Tuesday, 10 July 2012: 2:30 PM
Essex North (Westin Copley Place)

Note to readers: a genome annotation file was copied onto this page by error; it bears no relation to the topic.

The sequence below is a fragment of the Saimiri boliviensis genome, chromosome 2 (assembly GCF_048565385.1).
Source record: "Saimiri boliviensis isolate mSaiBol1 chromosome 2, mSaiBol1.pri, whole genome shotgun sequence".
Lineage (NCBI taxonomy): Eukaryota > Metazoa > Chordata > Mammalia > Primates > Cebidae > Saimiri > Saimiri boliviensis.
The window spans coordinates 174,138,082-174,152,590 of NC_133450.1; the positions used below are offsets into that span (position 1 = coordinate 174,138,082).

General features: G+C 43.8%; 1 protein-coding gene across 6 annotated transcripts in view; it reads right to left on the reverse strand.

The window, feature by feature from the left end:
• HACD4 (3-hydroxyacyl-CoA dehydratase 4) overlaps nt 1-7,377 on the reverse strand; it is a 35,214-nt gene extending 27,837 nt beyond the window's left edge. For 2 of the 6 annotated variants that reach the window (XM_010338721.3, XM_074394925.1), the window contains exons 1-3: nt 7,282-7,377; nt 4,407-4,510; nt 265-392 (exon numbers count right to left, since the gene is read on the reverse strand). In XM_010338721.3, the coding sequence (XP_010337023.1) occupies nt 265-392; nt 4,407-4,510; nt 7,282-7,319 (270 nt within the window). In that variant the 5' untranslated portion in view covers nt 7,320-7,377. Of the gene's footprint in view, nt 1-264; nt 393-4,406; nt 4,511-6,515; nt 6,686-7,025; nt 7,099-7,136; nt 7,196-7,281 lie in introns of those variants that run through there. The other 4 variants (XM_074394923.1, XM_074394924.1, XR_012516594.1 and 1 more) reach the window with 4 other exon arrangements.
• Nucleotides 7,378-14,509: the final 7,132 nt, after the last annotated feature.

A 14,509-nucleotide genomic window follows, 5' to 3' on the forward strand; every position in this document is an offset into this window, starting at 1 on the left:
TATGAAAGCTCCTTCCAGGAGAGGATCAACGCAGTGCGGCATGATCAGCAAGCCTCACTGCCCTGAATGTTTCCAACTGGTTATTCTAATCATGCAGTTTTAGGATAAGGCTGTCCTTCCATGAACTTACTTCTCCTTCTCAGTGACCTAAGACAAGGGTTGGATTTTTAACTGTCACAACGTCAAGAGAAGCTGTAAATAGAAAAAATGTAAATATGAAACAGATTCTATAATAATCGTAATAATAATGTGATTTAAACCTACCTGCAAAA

The effects of breaking waves on near-surface wind turbulence and the drag coefficient are investigated using a large eddy simulation. The impact of intermittent and transient wave breaking events (of a range of scales) is modeled as localized form drag, which generates airflow separation bubbles downstream. The simulations are performed for very young sea conditions under high winds, comparable to previous laboratory experiments in hurricane-strength winds. Our results of the drag coefficient level off in high winds and are consistent with the laboratory observations. In such conditions more than 90% of the total air-sea momentum flux is due to the form drag of breakers, that is, the contributions of the non-breaking wave form drag and the surface viscous stress are small. Detailed analyses show that the breaking form drag impedes the shear production of the turbulent kinetic energy (TKE) near the surface, but instead produces a large amount of small-scale wake turbulence by transferring energy from large-scale motion (such as the mean wind and gusts). This process shortcuts the inertial energy cascade and results in large viscous dissipation of the TKE. Since the drag coefficient reduces as the total TKE dissipation inside the wave boundary layer increases for a given wind stress, the enhanced wake turbulence generation by breakers effectively reduces the drag coefficient. Our results also suggest that the common parameterizations of the mean wind profile and the TKE dissipation inside the wave boundary layer, used in the previous Reynolds averaged Navier-Stokes models, may not be valid.
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